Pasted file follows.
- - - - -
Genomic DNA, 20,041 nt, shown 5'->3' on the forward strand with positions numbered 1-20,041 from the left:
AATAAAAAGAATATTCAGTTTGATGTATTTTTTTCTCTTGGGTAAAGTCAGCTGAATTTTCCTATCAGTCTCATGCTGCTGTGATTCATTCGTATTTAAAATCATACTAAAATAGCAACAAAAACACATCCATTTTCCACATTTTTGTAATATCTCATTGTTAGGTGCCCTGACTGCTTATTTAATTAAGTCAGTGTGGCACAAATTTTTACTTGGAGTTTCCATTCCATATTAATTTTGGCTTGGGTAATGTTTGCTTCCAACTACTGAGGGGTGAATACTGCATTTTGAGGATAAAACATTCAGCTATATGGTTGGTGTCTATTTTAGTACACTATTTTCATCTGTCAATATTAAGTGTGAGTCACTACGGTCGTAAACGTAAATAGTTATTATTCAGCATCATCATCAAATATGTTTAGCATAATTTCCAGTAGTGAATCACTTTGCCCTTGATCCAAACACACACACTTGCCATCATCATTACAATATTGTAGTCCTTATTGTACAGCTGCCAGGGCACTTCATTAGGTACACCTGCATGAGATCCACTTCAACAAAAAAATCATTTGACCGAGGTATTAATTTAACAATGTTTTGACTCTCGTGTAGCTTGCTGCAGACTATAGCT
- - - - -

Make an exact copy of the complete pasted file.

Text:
Genomic DNA, 20,041 nt, shown 5'->3' on the forward strand with positions numbered 1-20,041 from the left:
AATAAAAAGAATATTCAGTTTGATGTATTTTTTTCTCTTGGGTAAAGTCAGCTGAATTTTCCTATCAGTCTCATGCTGCTGTGATTCATTCGTATTTAAAATCATACTAAAATAGCAACAAAAACACATCCATTTTCCACATTTTTGTAATATCTCATTGTTAGGTGCCCTGACTGCTTATTTAATTAAGTCAGTGTGGCACAAATTTTTACTTGGAGTTTCCATTCCATATTAATTTTGGCTTGGGTAATGTTTGCTTCCAACTACTGAGGGGTGAATACTGCATTTTGAGGATAAAACATTCAGCTATATGGTTGGTGTCTATTTTAGTACACTATTTTCATCTGTCAATATTAAGTGTGAGTCACTACGGTCGTAAACGTAAATAGTTATTATTCAGCATCATCATCAAATATGTTTAGCATAATTTCCAGTAGTGAATCACTTTGCCCTTGATCCAAACACACACACTTGCCATCATCATTACAATATTGTAGTCCTTATTGTACAGCTGCCAGGGCACTTCATTAGGTACACCTGCATGAGATCCACTTCAACAAAAAAATCATTTGACCGAGGTATTAATTTAACAATGTTTTGACTCTCGTGTAGCTTGCTGCAGACTATAGCT